Hospital adjusts for the future Sheppard Pratt reshaping its campus, offering new services

December 16, 1996|By Suzanne Loudermilk | Suzanne Loudermilk,SUN STAFF

For more than a century, world-renowned Sheppard and Enoch Pratt Hospital has sheltered famous and not-so-famous mentally ill patients at its bucolic Towson campus -- sometimes for years.

But now, payment restrictions imposed by insurance companies and new drug treatments have emptied scores of its hospital beds, trends changing the shape of Sheppard Pratt and other psychiatric institutions around the country.

Many hospitals -- from Sheppard Pratt to Menninger in Topeka, Kan., and McLean Hospital in Belmont, Mass. -- have moved to quicker patient assessments, daytime hospitalizations and community-based clinics to meet patients' needs.

And that means big changes at Sheppard Pratt's 100-acre campus.

The hospital is reconfiguring buildings to fill vacant space and has privatized its swimming pool for community use. It has leased 2 1/2 acres of land to nearby Greater Baltimore Medical Center. And recently, the Forbush School for special-education students opened new classrooms to accommodate a growing enrollment.

The not-for-profit hospital's directors also are hiring a consultant to advise them on a comprehensive land-use plan, which is expected to be completed in six to eight months.

"It might be traumatic. It might not. It's too early to tell," says board Chairman James D. Peacock. "It doesn't mean we're moving away from Towson."

Adds Dr. Steven S. Sharfstein, president and medical director of Sheppard Pratt, "We still plan to stay here. But we don't need 100 acres here in Towson."

Many in the community are concerned about the future of the 105-year-old institution -- consistently named one of the nation's top 10 psychiatric institutions by U.S. News and World Reports -- as it adjusts to the financial realities of modern medicine.

Hoke L. Smith, president of nearby Towson State University, says, "It is in all our best interests for [Sheppard Pratt] to have a stable operation. That land is integral to our campus and GBMC."

The closest neighborhoods have not taken a position on how changes to the secluded, wooded campus would affect them, said John Dahne, president of the Ruxton-Riderwood-Lake Roland Area Improvement Association.

But the Greater Towson Council of Community Associations is watching closely.

"Sheppard Pratt has long been a recognized stabilizing factor in the neighborhood," said Justin King, the umbrella group's president. "While they maintain a low profile and don't generate a lot of publicity, they have always attempted to contribute to the well-being of the community."

The hospital began with a bequest from Quaker businessman Moses Sheppard in the mid-1850s -- a time when many mentally ill people were crowded into dank, narrow cells in almshouses and chained to floors. It occupies the former Mount Airy Farm, a once-sprawling parcel which includes two grand Victorian buildings boasting 14-foot ceilings.

But because Sheppard requested that interest -- not the principal -- from his estate be used for the ornate brick structures, the hospital did not accept its first patient, a 46-year-old woman with dementia, until 1891.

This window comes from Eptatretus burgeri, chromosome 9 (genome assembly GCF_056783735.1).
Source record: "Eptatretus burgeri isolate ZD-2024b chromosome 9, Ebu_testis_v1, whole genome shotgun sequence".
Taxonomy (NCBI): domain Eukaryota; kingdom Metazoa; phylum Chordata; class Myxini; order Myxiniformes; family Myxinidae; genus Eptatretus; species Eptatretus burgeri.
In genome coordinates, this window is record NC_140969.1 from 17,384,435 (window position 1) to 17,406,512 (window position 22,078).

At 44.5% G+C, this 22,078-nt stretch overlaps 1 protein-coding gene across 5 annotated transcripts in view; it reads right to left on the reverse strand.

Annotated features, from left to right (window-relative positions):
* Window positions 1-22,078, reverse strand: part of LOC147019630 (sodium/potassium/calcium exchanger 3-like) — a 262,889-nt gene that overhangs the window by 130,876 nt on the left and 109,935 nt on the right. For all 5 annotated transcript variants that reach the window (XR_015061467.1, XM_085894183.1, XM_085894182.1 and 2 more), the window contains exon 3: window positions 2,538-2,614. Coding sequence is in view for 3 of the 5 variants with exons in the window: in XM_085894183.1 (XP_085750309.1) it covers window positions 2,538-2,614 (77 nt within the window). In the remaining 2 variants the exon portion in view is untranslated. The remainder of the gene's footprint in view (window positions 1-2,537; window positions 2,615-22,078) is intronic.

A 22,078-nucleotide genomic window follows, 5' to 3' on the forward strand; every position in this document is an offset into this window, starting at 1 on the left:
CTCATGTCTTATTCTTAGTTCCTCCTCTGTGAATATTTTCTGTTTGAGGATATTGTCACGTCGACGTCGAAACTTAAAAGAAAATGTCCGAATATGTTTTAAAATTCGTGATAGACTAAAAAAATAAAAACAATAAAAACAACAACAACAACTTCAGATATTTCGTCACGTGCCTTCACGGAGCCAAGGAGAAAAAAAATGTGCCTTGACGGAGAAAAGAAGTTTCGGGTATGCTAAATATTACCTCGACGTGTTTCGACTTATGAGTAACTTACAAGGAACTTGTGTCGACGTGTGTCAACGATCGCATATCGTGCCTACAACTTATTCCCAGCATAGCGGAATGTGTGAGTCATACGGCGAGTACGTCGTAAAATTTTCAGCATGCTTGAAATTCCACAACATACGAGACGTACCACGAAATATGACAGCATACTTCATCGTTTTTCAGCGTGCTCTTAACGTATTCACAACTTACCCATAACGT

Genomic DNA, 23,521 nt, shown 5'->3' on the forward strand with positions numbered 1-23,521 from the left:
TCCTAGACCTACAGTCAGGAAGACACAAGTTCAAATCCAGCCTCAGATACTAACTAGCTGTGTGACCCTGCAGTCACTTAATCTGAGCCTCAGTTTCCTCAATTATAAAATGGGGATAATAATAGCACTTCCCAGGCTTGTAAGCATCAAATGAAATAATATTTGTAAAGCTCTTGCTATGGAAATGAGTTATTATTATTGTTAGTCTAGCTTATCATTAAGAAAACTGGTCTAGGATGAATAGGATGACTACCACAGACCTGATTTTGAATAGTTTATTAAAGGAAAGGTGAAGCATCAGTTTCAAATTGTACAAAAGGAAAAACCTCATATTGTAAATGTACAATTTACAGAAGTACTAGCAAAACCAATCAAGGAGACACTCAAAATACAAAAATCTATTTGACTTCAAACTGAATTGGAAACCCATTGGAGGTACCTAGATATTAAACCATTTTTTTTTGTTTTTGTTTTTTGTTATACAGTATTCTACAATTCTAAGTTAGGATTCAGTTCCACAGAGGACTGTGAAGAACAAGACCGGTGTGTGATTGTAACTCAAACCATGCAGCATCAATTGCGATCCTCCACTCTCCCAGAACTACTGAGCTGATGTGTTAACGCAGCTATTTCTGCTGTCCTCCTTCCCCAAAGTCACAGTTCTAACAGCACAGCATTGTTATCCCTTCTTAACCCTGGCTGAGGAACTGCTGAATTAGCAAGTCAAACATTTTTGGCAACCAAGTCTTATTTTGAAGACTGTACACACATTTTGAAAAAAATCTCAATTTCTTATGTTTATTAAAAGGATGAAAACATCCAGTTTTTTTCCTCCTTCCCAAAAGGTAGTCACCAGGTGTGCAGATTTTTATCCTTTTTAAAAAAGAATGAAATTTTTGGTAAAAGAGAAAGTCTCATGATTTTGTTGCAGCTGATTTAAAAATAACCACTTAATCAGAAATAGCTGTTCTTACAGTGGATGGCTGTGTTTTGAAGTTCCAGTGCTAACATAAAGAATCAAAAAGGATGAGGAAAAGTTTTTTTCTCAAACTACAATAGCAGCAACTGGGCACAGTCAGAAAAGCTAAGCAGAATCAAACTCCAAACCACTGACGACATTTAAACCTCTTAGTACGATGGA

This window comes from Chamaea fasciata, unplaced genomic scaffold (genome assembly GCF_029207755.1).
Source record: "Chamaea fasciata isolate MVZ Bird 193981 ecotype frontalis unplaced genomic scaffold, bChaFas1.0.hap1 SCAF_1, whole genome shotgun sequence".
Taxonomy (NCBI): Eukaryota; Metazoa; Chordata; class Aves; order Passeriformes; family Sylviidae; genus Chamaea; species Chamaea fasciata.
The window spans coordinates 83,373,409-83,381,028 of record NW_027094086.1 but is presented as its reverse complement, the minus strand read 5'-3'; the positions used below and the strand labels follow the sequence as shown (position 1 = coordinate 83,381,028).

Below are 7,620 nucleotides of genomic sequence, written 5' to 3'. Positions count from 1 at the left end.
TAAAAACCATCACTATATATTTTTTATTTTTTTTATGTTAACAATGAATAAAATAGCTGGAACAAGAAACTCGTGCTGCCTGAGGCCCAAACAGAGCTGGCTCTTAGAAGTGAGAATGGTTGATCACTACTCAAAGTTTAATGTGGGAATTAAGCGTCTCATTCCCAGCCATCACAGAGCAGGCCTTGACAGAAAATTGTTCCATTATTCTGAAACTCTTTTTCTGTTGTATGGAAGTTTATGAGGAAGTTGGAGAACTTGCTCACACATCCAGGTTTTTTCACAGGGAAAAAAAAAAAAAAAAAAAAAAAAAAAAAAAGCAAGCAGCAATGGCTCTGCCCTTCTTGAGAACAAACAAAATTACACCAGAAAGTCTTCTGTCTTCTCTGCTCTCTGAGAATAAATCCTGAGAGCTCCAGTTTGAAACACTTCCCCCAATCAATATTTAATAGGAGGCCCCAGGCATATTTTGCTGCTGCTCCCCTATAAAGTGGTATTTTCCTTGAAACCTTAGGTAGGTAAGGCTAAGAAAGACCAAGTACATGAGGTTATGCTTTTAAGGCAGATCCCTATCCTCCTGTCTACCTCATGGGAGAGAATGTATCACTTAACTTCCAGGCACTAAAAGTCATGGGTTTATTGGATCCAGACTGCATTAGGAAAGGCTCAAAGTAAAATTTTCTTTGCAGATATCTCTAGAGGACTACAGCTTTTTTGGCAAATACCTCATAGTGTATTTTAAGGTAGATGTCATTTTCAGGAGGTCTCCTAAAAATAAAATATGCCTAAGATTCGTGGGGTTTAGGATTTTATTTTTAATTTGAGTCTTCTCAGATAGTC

The hospital's name was changed in 1898 after Baltimore philanthropist Enoch Pratt, who also provided funds for the Enoch Pratt Free Library, left $1.6 million to the hospital with the stipulation that his name be included.

At the time, there was no Towson State University, Greater Baltimore Medical Center or St. Joseph Medical Center nearby. Those institutions bought land from Sheppard Pratt, starting around the turn of the century.

Since then such celebrities as Zelda Fitzgerald -- wife of author F. Scott Fitzgerald -- and prominent figures in sports, entertainment and politics have sought help there.

But about eight years ago changes in medical insurance began to affect the operation of the nation's psychiatric institutions. In response, many have developed a range of services in addition to inpatient stays.

"We think there are more flexible and more economical ways of providing care," said Dr. Efrain Bleiberg, Menninger's recently named president. "There is a greater reliance on outpatient and partial levels of care."

McLean, a teaching hospital of Harvard Medical School, relies on such treatments, too. It also has developed a service open 24 hours a day to immediately evaluate individuals in crisis without hospitalizing them.

"The impact of managed care has been deleterious to the best hospitals' functions," said Dr. Herbert Sacks, president-elect of the Washington-based American Psychiatric Association, a group of 40,000 psychiatrists. "The pressure has been on to reduce the length of stay."

Sacks, a child and adolescent psychiatrist at the Yale University Child Study Center, said managed care's reduced payments are leading to "drive-through psychology. . . . Judgments are not being made by psychiatrists. They're being made by lawyers and business people. It's frightful."

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